Launched in 2009 to high expectations, the Mitsubishi ASX failed to make an impact on the competitive Sports Utility Vehicle sector which at present is dominated by the Nissan Qashqai and Toyota Rav4.
However according to the Society of Motor Manufacturers & Traders, in 2014-2015 sales grew by as much as 20% for the ASX. This is already on top of Mitsubishi sales, in general, rising over the last 3 years. This might account as to why we are seeing more and more ASX’s on the road. Now 7-years-older and finally finding love on the forecourt, can it now start worrying the competition? I had one for a week to find out.
Visually she’s aged well. It is still striking to look at and in a carpark full of small SUVs from the likes of VW and BMW it demonstrates a victory against the bland.
Sadly the interior cannot be said to have impressed as much. While the seats were supportive and comfortable with an impossible to locate switch to heat them, the plastics were of the hard wearing type similar to what’s used in the man machines from Mitsubishi like in their L200 pick up. There lacked a soft touch feel about the cabin. This soft touch was further lacking in stupid imprinted signs on the door pockets and centre console saying “no cups!” Most annoying after all it’s my car and I’ll put cups where I want them. Bottles were allowed in the door pockets.
Further annoyances were found with the lack of illuminated switches on the doors for windows and mirrors except for one flimsy light for the drivers switch. You forget how much you take for granted an illuminated switch in the dark. So instead of giving these lights, Mitsubishi added some sunshine lights into the glass roof panel and it screamed cheap electrical light tape found on a famous auction website. That said when the roof panel was open it did make the spacious cabin even more tardis like. It wasn’t an unpleasant place to be if I am honest.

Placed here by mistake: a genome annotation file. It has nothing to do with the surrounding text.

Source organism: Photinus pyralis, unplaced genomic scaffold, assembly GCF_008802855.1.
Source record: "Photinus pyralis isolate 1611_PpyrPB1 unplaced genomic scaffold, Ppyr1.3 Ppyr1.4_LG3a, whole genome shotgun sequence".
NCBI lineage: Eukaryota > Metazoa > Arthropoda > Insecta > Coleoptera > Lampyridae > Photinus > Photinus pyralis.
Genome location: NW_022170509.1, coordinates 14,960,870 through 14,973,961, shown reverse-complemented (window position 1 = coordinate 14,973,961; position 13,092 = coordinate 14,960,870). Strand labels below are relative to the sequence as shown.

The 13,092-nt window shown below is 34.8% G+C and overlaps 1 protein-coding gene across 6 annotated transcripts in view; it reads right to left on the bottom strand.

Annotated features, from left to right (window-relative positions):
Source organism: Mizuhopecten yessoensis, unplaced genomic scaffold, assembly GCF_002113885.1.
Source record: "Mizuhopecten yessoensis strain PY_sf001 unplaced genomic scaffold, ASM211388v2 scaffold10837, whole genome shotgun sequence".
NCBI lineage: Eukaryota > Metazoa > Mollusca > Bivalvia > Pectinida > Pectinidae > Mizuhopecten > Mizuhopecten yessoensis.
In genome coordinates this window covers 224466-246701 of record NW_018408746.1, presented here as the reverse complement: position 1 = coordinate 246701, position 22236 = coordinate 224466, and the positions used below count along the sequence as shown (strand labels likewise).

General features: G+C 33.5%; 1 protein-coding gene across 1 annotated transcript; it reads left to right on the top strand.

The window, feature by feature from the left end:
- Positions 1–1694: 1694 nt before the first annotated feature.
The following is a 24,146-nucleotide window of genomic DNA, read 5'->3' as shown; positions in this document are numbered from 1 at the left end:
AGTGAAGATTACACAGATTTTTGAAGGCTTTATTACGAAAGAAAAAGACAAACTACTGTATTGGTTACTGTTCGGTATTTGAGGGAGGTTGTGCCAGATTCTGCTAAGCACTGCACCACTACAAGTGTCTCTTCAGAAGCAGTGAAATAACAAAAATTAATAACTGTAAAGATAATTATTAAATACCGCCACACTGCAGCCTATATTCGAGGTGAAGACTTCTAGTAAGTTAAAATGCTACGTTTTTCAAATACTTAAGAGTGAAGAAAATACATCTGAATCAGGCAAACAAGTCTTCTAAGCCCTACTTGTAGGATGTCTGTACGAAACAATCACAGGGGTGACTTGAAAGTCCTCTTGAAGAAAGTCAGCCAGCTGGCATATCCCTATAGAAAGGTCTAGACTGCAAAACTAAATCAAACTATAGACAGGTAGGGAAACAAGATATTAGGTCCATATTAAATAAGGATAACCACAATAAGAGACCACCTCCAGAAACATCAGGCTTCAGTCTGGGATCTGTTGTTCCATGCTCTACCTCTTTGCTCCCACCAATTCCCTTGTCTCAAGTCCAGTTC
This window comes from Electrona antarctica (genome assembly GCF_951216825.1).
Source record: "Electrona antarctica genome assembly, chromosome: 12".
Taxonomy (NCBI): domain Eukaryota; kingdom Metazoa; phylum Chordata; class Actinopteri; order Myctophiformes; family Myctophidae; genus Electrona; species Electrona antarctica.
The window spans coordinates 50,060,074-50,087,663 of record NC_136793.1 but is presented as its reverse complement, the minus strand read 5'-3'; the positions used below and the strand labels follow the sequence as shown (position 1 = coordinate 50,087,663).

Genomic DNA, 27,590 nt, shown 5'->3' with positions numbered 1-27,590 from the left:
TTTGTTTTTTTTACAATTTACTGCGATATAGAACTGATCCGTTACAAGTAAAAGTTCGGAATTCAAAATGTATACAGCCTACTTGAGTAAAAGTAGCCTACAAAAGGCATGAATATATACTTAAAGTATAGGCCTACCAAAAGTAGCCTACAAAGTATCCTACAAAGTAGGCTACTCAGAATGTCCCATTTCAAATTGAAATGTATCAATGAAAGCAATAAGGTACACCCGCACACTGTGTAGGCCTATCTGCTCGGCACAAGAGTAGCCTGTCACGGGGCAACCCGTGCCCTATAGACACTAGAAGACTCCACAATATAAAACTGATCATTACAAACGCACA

And then there was the satnav and its illumination horrors. In the day the system was like Dr Jekyll. However, come dusk and nightfall it became Mr Hyde. At night in day mode it was just too bright. Thankfully there is a switch that turns it to night mode. It then becomes too dark using blacks and blues in colour.
So far there isn’t a lot to recommend this 7-year-old car and then you drive it. Two things stand out as negatives. Firstly there is an almighty amount of road roar in the back. At first, I thought I had the window open. Secondly, from a standing start, there is an awful delay that catches you out when pulling into traffic. This can be over come by trying to get a slight roll going before you push down hard on the accelerator. It is then that the 2.2-litre diesel engine mated to one of the smoothest 6-speed automatic boxes l have tried makes you feel like you’ve spent a million dollars. Mitsubishi gives you paddle shifts on the steering wheel too but unless you are really into spirited driving there is very little need to use them. The gearbox was always in the right gear.